Remarkably this quarter's update was just in the third month from the last and even more remarkably the update process was completed in under a day instead of the more usual two or three days. This day included rebuilding the main file from a backup as I had managed to use it for my deletion of living people, not from a special one created for just that purpose (don't ask!). My backup was only three days old, so not much had been lost and I was able to identify those who I had updated in those three days by the "last update date" on the ruined file.
A little joy came into our lives with the news that a Powys-Lybbe had given birth to a son; this was one of our Canadian cousins. There are eight P-Ls still living who were born named that way in England and four in Canada, so it is touch and go whether the name will survive to the next generation. (I must confess that I am still not clear whether this infant has the P-L surname or what.)
Again from over the Atlantic, I have been interested to hear that a maternal ancestor of these Canadian cousins was a chap of Canadian birth who made a good career in New York in the 19th century as an early photographer, one Napoleon Sarony. I have been trying to get hold of an biography of him but Amazon is steadfastly delaying the supply.
After the tour-de-force of the previous quarter on our Cockburn ancestors, I found in the library of the Society of Genealogists another and later book on that family, "The records of the Cockburn family" by Robert and H A Cockburn, pub 1913, that said the previous book was a disaster and hardly worth the paper it was printed on. Fortunately it did not change the principal line of ancestors of these Cockburns, though it had got it right, unlike the earlier volume, that Margaret Cockburn had indeed married John Gilmour of Allanbank.
A quiet enquiry of me by Ainslie Pyne from Australia had led to significant discoveries on our distant Oxenbridge ancestors and to discoveries on other Sussex families of Keynes, Cheynes (two easily confused families that have to be kept separate), Comber and Miller. Ainslie had been in touch with a Peter Oxenbridge of New Zealand who had some years ago done a whole host of serious research into the Oxenbridges and who had found some material in the Journal, the "Sussex Archaeological Collections". Obviously something to follow up and I found that the Sussex Archaeological Society had a library in Lewes with a complete collection of all issues, further they would let me look at it for a modest fee. I drove over and found the Oxenbridge article, I also found articles on Keynes and Cheyneys and in other volumes some excellent research on the Comber family and on the Millers who married a Comber and from whom we are descended. I went at a quiet time and the volunteers there could not have been more helpful. I would thoroughly recommend this library to anyone who has an interest in Sussex archaeology and genealogy.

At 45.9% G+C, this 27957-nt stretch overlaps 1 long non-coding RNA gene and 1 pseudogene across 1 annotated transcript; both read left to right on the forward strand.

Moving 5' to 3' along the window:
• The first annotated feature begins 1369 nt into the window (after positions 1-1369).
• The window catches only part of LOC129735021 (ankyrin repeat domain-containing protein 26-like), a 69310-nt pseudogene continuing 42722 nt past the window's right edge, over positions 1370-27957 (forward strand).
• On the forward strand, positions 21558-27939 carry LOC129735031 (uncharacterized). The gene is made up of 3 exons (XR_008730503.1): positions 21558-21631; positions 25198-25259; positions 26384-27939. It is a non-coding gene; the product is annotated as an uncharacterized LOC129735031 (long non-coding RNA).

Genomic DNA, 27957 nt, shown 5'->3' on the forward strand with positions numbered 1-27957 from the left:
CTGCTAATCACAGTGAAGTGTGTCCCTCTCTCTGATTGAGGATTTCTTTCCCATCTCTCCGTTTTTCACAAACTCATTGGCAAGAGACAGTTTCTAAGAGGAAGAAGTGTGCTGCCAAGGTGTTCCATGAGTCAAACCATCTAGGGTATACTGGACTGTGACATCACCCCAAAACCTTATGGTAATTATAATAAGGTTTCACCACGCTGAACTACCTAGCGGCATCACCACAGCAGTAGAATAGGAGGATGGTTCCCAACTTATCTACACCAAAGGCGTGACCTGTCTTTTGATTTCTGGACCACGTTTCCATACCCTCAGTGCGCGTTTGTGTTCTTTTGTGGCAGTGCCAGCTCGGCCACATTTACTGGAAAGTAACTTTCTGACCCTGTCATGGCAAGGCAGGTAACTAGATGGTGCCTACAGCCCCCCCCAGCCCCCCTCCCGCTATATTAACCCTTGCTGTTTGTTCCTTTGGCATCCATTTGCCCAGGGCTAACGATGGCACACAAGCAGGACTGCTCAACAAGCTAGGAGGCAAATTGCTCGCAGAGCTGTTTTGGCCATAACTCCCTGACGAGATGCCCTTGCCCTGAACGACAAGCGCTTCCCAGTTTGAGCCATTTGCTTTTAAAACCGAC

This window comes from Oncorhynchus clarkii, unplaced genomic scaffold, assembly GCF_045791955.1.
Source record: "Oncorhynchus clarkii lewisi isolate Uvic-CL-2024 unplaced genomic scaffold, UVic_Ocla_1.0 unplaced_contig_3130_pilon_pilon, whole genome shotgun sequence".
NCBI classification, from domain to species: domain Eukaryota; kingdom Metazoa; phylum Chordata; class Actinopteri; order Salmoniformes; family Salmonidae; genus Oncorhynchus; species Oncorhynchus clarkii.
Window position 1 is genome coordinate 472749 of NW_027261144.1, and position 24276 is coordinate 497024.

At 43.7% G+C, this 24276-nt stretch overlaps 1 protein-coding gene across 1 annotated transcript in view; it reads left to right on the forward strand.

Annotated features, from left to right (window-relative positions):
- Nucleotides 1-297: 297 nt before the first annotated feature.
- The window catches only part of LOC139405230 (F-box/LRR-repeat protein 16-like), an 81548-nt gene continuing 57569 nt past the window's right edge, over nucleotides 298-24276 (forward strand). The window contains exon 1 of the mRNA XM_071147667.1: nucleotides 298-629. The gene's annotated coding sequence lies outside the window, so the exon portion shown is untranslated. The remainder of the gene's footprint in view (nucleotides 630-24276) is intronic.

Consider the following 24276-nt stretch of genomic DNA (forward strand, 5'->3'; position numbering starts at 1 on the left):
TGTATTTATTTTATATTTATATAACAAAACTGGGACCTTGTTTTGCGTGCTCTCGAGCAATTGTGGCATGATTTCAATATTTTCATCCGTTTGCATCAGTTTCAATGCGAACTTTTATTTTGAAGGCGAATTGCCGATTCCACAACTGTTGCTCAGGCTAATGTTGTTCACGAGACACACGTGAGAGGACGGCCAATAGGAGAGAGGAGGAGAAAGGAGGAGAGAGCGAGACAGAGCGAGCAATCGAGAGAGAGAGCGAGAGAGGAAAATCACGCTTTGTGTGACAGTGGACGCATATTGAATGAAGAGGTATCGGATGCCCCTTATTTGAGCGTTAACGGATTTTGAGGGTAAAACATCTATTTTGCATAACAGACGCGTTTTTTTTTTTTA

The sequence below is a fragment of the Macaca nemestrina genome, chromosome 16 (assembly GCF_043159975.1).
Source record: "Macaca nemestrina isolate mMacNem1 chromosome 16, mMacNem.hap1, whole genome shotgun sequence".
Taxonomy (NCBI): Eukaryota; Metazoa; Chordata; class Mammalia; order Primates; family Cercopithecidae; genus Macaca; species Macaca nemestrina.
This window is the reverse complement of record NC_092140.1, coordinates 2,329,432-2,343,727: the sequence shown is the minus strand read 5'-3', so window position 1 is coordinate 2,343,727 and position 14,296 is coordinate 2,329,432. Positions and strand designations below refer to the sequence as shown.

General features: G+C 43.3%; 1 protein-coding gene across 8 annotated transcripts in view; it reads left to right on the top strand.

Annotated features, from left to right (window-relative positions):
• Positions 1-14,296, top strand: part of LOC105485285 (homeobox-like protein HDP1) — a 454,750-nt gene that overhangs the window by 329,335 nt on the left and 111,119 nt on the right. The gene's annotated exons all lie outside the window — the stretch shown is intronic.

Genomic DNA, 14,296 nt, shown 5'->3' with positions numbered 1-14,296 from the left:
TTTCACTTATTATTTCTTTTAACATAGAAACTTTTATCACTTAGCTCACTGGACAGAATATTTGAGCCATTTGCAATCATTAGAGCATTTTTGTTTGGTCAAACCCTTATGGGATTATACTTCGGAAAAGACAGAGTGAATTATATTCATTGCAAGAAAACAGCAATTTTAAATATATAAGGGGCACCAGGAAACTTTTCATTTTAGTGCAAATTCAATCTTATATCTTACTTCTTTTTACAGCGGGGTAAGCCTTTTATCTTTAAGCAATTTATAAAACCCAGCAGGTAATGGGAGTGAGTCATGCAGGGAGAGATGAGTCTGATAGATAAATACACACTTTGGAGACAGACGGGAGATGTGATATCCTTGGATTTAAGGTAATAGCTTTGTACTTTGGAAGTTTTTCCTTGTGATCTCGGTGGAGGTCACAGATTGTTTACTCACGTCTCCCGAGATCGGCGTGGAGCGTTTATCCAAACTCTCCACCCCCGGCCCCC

I have continued to obtain material on our Hallifax ancestors, particularly the pedigree submitted by two Hallifax cousins when their arms were granted in 1788. This pedigree does not improve our knowledge at all as it includes a Rev Thomas Hallifax as rector of Springthorpe, Lincolnshire and the only Hallifax parson there was a John Hallifax who was rector from c. 1643 to 1678. My current and very strong suspicion is that the Hallifax pedigree was manufactured and that the claimed descent from some Waterhouse family just cannot be justified. I think the next steps are to look at the original parish register as the film was difficult to read and also to see what records might survive in the Barnsley area of any ancestors to these Hallifaxes.
But the greatest excitement has come only two days ago. I attended the Annual General Meeting of the Foundation for Medieval Genealogy and there we had a presentation for the launch of an incredible database, Medieval Lands, by its author Charles Crawley. He has been working on this solidly for four years since he retired and his objective has been to create a genealogy solely from the surviving documents of all the major ruling families of Europe, starting with the earliest records. Go to the FMG site, select Projects from the top menu bar. Then select Medieval Lands from the list of projects. Finally, allow yourself several hours to peruse the ansolute mass of excellent material that is there. And this it seems is merely the first edition. It is to be supplanted by the second edition, on which work is already in progress.
Finally I said last quarter that I was reviewing the claimed descent of the Carmichaels from the Campbells of Loudon. In spite of the inclusion of this in Burke's Scots Landed gents, there is no evidence that can be found. So I have deleted the link and now Marion Campbell, who married James (or was he Charles?) Carmichael, now has no known parents.